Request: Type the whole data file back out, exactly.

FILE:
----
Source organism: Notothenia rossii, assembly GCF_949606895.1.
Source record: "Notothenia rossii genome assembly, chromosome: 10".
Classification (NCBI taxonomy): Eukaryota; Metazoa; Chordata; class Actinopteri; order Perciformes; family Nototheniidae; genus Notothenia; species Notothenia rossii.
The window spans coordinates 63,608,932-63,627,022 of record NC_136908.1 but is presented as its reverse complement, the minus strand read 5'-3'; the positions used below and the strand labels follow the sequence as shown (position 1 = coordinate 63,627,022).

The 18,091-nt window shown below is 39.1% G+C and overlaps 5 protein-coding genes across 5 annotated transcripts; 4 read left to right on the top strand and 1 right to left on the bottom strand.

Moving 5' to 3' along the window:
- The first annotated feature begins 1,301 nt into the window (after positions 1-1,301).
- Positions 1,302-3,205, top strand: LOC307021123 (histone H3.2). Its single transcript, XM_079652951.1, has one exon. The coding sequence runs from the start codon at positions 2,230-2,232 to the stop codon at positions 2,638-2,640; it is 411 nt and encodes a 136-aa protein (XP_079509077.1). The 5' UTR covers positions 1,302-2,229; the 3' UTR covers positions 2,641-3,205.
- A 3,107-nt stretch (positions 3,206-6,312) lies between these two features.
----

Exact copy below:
Source organism: Notothenia rossii, assembly GCF_949606895.1.
Source record: "Notothenia rossii genome assembly, chromosome: 10".
Classification (NCBI taxonomy): Eukaryota; Metazoa; Chordata; class Actinopteri; order Perciformes; family Nototheniidae; genus Notothenia; species Notothenia rossii.
The window spans coordinates 63,608,932-63,627,022 of record NC_136908.1 but is presented as its reverse complement, the minus strand read 5'-3'; the positions used below and the strand labels follow the sequence as shown (position 1 = coordinate 63,627,022).

The 18,091-nt window shown below is 39.1% G+C and overlaps 5 protein-coding genes across 5 annotated transcripts; 4 read left to right on the top strand and 1 right to left on the bottom strand.

Moving 5' to 3' along the window:
- The first annotated feature begins 1,301 nt into the window (after positions 1-1,301).
- Positions 1,302-3,205, top strand: LOC307021123 (histone H3.2). Its single transcript, XM_079652951.1, has one exon. The coding sequence runs from the start codon at positions 2,230-2,232 to the stop codon at positions 2,638-2,640; it is 411 nt and encodes a 136-aa protein (XP_079509077.1). The 5' UTR covers positions 1,302-2,229; the 3' UTR covers positions 2,641-3,205.
- A 3,107-nt stretch (positions 3,206-6,312) lies between these two features.